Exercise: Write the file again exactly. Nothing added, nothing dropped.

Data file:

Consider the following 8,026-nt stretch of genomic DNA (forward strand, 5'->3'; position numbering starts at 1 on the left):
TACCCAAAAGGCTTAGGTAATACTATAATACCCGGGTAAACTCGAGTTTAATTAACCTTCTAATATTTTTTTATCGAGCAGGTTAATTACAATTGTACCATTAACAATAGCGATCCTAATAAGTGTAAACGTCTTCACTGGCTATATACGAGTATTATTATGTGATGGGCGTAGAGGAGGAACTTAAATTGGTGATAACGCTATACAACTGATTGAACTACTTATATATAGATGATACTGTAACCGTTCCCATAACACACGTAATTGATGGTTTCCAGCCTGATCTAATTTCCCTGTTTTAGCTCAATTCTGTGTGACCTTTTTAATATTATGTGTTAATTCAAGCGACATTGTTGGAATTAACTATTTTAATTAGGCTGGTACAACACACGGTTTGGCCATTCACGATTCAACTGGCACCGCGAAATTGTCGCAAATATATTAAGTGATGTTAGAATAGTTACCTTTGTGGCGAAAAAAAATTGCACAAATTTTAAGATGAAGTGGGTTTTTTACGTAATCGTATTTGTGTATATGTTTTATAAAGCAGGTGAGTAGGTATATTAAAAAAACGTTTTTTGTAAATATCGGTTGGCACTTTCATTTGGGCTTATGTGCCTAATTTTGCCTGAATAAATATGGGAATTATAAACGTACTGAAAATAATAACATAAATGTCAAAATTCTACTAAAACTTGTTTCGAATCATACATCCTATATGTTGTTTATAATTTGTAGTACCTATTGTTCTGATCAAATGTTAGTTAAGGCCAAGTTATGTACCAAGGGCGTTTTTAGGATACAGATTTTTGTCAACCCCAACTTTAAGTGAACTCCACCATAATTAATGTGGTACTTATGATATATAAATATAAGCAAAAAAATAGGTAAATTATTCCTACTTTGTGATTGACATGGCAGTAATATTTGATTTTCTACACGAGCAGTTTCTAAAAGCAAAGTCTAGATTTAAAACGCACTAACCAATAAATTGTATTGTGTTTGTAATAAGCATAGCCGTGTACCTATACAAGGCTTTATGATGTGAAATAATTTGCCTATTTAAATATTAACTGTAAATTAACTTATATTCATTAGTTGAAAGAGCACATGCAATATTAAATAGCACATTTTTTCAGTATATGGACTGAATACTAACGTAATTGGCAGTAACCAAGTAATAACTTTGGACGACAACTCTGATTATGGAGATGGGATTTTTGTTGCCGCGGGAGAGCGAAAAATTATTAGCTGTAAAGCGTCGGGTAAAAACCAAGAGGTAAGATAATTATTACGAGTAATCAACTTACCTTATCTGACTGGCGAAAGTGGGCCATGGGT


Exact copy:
Consider the following 8,026-nt stretch of genomic DNA (forward strand, 5'->3'; position numbering starts at 1 on the left):
TACCCAAAAGGCTTAGGTAATACTATAATACCCGGGTAAACTCGAGTTTAATTAACCTTCTAATATTTTTTTATCGAGCAGGTTAATTACAATTGTACCATTAACAATAGCGATCCTAATAAGTGTAAACGTCTTCACTGGCTATATACGAGTATTATTATGTGATGGGCGTAGAGGAGGAACTTAAATTGGTGATAACGCTATACAACTGATTGAACTACTTATATATAGATGATACTGTAACCGTTCCCATAACACACGTAATTGATGGTTTCCAGCCTGATCTAATTTCCCTGTTTTAGCTCAATTCTGTGTGACCTTTTTAATATTATGTGTTAATTCAAGCGACATTGTTGGAATTAACTATTTTAATTAGGCTGGTACAACACACGGTTTGGCCATTCACGATTCAACTGGCACCGCGAAATTGTCGCAAATATATTAAGTGATGTTAGAATAGTTACCTTTGTGGCGAAAAAAAATTGCACAAATTTTAAGATGAAGTGGGTTTTTTACGTAATCGTATTTGTGTATATGTTTTATAAAGCAGGTGAGTAGGTATATTAAAAAAACGTTTTTTGTAAATATCGGTTGGCACTTTCATTTGGGCTTATGTGCCTAATTTTGCCTGAATAAATATGGGAATTATAAACGTACTGAAAATAATAACATAAATGTCAAAATTCTACTAAAACTTGTTTCGAATCATACATCCTATATGTTGTTTATAATTTGTAGTACCTATTGTTCTGATCAAATGTTAGTTAAGGCCAAGTTATGTACCAAGGGCGTTTTTAGGATACAGATTTTTGTCAACCCCAACTTTAAGTGAACTCCACCATAATTAATGTGGTACTTATGATATATAAATATAAGCAAAAAAATAGGTAAATTATTCCTACTTTGTGATTGACATGGCAGTAATATTTGATTTTCTACACGAGCAGTTTCTAAAAGCAAAGTCTAGATTTAAAACGCACTAACCAATAAATTGTATTGTGTTTGTAATAAGCATAGCCGTGTACCTATACAAGGCTTTATGATGTGAAATAATTTGCCTATTTAAATATTAACTGTAAATTAACTTATATTCATTAGTTGAAAGAGCACATGCAATATTAAATAGCACATTTTTTCAGTATATGGACTGAATACTAACGTAATTGGCAGTAACCAAGTAATAACTTTGGACGACAACTCTGATTATGGAGATGGGATTTTTGTTGCCGCGGGAGAGCGAAAAATTATTAGCTGTAAAGCGTCGGGTAAAAACCAAGAGGTAAGATAATTATTACGAGTAATCAACTTACCTTATCTGACTGGCGAAAGTGGGCCATGGGT